The formation of a particular crystalline orientation in the PAC layer can be facilitated by employing a substrate which presents a deposition surface of the same or a similar crystalline structure, such as a perovskite. A preferred orientation for increasing the current carrying capacity of the PAC layer is one in which the longest axis (hereinafter referred to as the "c-axis") of the crystals is oriented substantially perpendicular to the substrate. Substrates of monocrystalline or polycrystalline magnesia and monocrystalline strontium titanate have been demonstrated to produce the desired c-axis orientation.
A preferred interface for the PAC layer is provided by noble metals, such as gold and silver. While noble metals can be employed as a unitary substrate onto which the PAC layer is directly coated, it is more economically advantageous to employ the noble metal as a surface layer on any convenient substrate capable of withstanding PAC processing temperatures, including any of those disclosed above. Silver is a particularly preferred noble metal to form a deposition surface for the PAC layer, since it has been observed to promote c-axis orientation of the PAC layer. Flexible tapes can be prepared in which a PAC layer is formed on a flexible silver coated substrate surface. An illustration of a particularly preferred article satisfying the requirements of the invention is a PAC layer coated on a silver layer on a zirconium substrate.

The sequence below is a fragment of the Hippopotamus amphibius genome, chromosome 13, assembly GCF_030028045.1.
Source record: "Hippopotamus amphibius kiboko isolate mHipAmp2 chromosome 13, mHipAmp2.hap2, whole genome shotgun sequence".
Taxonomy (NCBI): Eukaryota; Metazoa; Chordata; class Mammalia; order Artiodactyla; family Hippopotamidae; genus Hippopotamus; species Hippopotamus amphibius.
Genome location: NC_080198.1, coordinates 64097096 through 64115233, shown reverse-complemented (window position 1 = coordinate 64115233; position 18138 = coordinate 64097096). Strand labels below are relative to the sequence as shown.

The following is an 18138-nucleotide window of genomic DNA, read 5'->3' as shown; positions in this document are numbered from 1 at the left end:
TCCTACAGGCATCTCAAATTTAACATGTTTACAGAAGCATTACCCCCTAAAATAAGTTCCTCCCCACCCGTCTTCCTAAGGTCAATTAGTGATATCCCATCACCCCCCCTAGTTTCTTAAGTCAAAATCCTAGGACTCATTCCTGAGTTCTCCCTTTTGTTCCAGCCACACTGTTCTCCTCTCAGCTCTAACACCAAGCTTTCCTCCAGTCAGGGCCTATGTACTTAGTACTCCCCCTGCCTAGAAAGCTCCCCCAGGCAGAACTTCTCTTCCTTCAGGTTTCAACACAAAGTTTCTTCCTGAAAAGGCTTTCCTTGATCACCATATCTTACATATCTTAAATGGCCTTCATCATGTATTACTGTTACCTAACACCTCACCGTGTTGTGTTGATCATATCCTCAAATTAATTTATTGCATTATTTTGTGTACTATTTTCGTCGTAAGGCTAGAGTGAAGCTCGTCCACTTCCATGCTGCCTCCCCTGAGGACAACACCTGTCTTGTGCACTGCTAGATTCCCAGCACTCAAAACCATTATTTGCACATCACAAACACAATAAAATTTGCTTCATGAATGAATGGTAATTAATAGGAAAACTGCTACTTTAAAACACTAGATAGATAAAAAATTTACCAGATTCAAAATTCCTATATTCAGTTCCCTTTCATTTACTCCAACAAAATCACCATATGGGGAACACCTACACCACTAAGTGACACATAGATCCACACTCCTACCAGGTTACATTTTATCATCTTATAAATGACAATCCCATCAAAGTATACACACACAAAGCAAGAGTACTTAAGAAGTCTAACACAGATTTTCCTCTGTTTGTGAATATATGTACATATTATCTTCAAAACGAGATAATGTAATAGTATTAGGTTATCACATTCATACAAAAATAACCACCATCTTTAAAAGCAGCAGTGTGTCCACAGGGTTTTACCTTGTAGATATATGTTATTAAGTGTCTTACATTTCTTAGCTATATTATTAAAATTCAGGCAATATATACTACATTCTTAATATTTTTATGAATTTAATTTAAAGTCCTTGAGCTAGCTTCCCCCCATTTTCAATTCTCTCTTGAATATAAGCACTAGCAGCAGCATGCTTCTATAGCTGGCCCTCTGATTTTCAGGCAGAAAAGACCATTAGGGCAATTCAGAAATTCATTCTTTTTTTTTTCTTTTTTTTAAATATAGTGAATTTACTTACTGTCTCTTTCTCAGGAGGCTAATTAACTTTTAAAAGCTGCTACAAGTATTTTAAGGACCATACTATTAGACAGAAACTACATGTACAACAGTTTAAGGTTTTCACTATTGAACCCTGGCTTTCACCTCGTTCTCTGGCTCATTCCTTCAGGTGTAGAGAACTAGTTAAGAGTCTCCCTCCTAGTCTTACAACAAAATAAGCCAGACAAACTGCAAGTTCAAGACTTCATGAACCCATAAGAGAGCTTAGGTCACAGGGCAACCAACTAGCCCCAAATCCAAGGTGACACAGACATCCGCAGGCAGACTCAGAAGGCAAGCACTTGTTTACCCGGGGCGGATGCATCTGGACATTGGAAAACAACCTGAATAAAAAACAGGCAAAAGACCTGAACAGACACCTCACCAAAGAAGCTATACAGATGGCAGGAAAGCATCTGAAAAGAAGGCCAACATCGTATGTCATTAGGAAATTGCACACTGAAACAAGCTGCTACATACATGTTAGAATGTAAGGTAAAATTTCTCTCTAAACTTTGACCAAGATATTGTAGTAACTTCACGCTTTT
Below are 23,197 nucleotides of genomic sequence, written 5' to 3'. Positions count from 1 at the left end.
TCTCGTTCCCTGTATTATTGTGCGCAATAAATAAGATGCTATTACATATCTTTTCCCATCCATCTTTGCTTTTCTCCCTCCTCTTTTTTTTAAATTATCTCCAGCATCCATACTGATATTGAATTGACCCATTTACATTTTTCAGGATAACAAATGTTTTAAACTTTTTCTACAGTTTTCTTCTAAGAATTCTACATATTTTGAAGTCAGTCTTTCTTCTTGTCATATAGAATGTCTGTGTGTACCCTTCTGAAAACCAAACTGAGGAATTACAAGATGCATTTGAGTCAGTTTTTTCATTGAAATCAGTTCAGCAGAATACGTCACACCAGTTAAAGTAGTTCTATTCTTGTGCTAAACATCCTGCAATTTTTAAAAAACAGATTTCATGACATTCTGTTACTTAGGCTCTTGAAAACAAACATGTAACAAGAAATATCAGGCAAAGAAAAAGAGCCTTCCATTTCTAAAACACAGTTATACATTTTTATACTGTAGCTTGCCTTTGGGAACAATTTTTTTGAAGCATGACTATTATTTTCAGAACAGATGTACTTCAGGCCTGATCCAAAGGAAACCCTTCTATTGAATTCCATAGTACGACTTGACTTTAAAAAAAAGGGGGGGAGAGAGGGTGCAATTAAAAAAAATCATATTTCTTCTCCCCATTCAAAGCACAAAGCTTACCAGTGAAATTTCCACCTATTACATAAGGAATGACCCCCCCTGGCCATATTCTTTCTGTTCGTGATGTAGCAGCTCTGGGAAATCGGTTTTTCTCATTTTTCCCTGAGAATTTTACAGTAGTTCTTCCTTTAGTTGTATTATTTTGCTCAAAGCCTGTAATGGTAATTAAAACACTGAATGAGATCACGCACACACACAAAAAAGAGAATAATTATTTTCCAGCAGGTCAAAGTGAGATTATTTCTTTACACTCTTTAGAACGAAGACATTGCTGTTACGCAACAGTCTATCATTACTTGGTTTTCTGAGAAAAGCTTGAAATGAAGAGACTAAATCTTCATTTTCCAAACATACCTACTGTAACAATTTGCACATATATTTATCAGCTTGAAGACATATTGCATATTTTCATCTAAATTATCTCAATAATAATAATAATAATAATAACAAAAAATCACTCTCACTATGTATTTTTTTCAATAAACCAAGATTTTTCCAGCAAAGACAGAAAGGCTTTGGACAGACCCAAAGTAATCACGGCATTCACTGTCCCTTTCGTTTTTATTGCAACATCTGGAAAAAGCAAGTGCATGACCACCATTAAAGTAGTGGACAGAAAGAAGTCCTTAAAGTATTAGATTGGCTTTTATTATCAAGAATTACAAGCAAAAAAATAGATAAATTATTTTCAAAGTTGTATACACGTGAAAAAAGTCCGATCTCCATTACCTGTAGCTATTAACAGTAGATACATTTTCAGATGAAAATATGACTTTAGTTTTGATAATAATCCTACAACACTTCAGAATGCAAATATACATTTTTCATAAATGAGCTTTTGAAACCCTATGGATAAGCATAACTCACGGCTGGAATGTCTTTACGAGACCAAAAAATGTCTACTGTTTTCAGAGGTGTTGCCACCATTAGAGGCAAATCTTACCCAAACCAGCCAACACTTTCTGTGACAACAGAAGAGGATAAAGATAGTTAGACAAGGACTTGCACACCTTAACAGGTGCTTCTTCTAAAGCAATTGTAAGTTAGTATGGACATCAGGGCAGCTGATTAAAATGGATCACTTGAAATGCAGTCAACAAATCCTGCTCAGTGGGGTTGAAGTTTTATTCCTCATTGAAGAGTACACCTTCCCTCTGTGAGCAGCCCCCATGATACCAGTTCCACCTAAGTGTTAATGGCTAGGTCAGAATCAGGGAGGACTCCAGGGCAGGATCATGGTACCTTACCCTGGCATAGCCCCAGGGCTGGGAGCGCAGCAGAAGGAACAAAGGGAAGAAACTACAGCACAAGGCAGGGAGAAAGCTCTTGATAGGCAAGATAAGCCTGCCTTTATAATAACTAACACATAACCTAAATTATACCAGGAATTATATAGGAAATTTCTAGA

In the process of fabrication of this invention the formation of the desired PAC layer begins with the formation of a PAC precursor layer, such as layer 5 in article 1, shown in FIG. 1. By varying the relative amount of each of the heavy pnictide, alkaline earth, and copper precursor compounds in the precursor layer the composition of the final PAC layer can be controlled. However, it should be pointed out that it is not essential to form the precursor layer with the individual precursor compounds in the exact ratio found in a particular PAC crystal structure. For example, the preferred P2 A2 A'C2 crystal structure, described above, can be formed even when there is a stoichiometric excess of one or more of the elements. Further, this can occur even when the ratios of the elements exactly correspond to that of another possible crystalline form, such as a PAA'C2 or PAA40 C3. Any proportion of materials can be employed, so long as each of the required elements is present in an amount sufficient to provide at least 30 percent by volume of the desired crystalline P2 A2 A'C2 phase. Generally closer matches of precursor to desired crystalline ratios of elements result in maximizing formation of the desired phase.